Once there was a girl. She was beautiful, interesting and funny. For the sake of preserving her lovely identity I called her Sula. But then she began a blog of her own and used her actual name: Lisa.

This is Lisa. I told you she was beautiful. (Photo Credit : Northofthegrid.com)

This is Lisa. I told you she was gorgeous. (Photo Credit : Northofthegrid.com)

Lisa is the modern day Wonderwoman; she makes her own jams, roasts pigs on spits, goes on grand adventures in the wilderness, was scooped up by the government to work on important projects, all the while keeping a spotless house and entertaining no less than fifteen people at a time.

When I see t head scarf, I know she means business. (Photo Credit: northofthegrid.com)

When I see this head scarf, I know she means business. (Photo Credit: northofthegrid.com)

And she was my best friend. And I loved her. And I’m pretty certain she at minimum tolerated me, because we spent every Thursday night together, and some Sundays, often another evening too. Our project nights that were spent working on quilts and scrapbooks were precious. When a mutual friend was asked whether he ever hung out with the two of us he replied “When you get close to them, they hiss and spit.”

I relayed this anecdote to Lisa one night sitting in front of her fireplace while she carefully constructed an ornament to go in her Christmas cards. (It was May, did I mention how organized she is?) Laughing she replied “I can’t refute that.”

This is her boyfriend. His back spans the width of a Volkswagon. I considered fighting him for Lisa, but it didn't seem wise. (Photo Credit: northofthegrid.com)

This is her boyfriend. His back spans the width of a Volkswagon. I considered fighting him for Lisa, but it didn’t seem wise. (Photo Credit: northofthegrid.com)

Then the inevitable happened. Lisa dreamed bigger. Having a Bachelors and a Masters of Science was simply not enough. Universities fell over one another vying for Lisa to study for her Doctorate in their hallowed halls. Eventually she chose a program and a school four hours away. The day Lisa accepted the offer was jubilant, sure it meant she would move, but that was months and months from now. The task of the day was to open a bottle of wine and celebrate.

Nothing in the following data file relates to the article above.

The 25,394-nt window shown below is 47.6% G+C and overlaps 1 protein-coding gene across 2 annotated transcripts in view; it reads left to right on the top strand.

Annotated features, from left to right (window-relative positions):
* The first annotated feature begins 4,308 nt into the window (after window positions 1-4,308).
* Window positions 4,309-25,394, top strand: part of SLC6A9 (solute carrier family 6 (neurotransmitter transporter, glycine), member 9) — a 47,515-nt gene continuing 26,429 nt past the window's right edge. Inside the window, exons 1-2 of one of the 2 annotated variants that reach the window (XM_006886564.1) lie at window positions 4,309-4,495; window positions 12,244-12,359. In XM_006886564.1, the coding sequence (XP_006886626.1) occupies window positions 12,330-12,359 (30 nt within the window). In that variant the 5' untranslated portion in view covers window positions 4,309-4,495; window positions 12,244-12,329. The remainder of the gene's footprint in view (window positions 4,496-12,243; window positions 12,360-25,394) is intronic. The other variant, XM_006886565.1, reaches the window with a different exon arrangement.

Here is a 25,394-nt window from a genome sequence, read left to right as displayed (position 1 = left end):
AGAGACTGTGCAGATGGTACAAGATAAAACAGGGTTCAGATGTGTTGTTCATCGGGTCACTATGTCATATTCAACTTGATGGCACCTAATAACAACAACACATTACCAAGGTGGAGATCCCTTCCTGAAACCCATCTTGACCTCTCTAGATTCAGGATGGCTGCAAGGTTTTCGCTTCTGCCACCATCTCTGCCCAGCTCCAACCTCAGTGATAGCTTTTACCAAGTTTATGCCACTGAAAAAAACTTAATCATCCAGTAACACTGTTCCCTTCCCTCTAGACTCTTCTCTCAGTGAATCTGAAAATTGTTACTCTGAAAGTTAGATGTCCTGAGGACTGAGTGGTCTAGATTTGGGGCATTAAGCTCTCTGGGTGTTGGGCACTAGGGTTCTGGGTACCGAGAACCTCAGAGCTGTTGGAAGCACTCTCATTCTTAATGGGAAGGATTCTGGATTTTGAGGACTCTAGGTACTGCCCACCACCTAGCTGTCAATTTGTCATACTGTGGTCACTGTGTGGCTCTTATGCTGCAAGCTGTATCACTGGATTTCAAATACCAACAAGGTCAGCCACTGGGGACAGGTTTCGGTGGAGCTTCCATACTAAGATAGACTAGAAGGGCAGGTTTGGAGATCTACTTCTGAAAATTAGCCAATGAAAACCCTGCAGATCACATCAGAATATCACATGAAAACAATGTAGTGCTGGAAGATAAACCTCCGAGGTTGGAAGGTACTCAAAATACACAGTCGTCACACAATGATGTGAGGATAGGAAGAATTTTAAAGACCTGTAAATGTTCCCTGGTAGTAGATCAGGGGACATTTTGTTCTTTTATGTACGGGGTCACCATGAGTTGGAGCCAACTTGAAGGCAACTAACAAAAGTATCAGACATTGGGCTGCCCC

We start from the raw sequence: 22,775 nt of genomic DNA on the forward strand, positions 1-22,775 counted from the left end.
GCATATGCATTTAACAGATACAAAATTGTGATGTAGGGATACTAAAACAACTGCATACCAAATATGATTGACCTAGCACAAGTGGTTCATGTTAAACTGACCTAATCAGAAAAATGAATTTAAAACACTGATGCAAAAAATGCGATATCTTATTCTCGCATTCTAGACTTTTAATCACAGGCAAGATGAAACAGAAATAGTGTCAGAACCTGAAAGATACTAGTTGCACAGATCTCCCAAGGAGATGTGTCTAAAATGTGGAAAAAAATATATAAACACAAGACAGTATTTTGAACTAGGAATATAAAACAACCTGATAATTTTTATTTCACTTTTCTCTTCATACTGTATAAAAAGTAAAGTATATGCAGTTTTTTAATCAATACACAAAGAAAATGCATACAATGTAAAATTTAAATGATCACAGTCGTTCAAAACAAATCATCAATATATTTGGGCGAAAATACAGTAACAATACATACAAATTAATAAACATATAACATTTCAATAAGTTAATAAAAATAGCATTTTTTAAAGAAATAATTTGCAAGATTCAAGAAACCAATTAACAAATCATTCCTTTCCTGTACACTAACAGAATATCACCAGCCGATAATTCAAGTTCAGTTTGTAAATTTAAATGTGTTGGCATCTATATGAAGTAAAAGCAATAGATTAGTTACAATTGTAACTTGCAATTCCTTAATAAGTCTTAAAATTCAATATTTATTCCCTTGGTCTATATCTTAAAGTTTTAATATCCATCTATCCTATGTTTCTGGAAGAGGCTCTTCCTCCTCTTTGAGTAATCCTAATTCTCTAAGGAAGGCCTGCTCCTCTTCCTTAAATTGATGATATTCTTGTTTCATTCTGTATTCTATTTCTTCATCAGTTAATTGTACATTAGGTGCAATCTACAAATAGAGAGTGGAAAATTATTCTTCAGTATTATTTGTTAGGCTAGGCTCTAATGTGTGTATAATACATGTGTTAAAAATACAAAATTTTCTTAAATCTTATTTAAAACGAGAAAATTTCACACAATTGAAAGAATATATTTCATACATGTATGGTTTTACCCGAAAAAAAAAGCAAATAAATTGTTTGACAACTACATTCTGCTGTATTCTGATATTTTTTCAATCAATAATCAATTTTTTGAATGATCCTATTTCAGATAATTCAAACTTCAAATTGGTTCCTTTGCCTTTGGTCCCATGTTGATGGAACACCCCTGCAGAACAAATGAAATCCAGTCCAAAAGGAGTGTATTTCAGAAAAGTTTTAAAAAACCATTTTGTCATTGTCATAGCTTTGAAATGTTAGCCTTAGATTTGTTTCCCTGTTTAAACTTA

But gradually, our Thursday Project Nights passed until suddenly it was February and Lisa was to start packing soon. Taking a deep breath Lisa and I reminded ourselves of the many weeks we had left together. But then the dark winter days lengthened and suddenly Lisa’s house was a labyrinth of boxes. My cherished Thursday night hideaway was gone, buried, under piles of outdoor gear and cooking utensils. Then the terrible day arrived when Lisa loaded up her truck one last time and left my city, formerly our city, forever. The only one who was more heartbroken than me, was the young man in the photo.

I comforted myself with the fact that my dear friend was moving onto better things; to study shore birds in the arctic circle, to rub shoulders with the best and brightest of Canada’s scientists, to chase after her dream of becoming a world renowned ornithologist.


Ornithologists study these creatures. (Photo Credit :northofthegrid.com)

Ornithologists study these guys. (Photo Credit :northofthegrid.com)

At the very least, I could content myself with the knowledge that Lisa left me to care for the one creature she loves most in the world.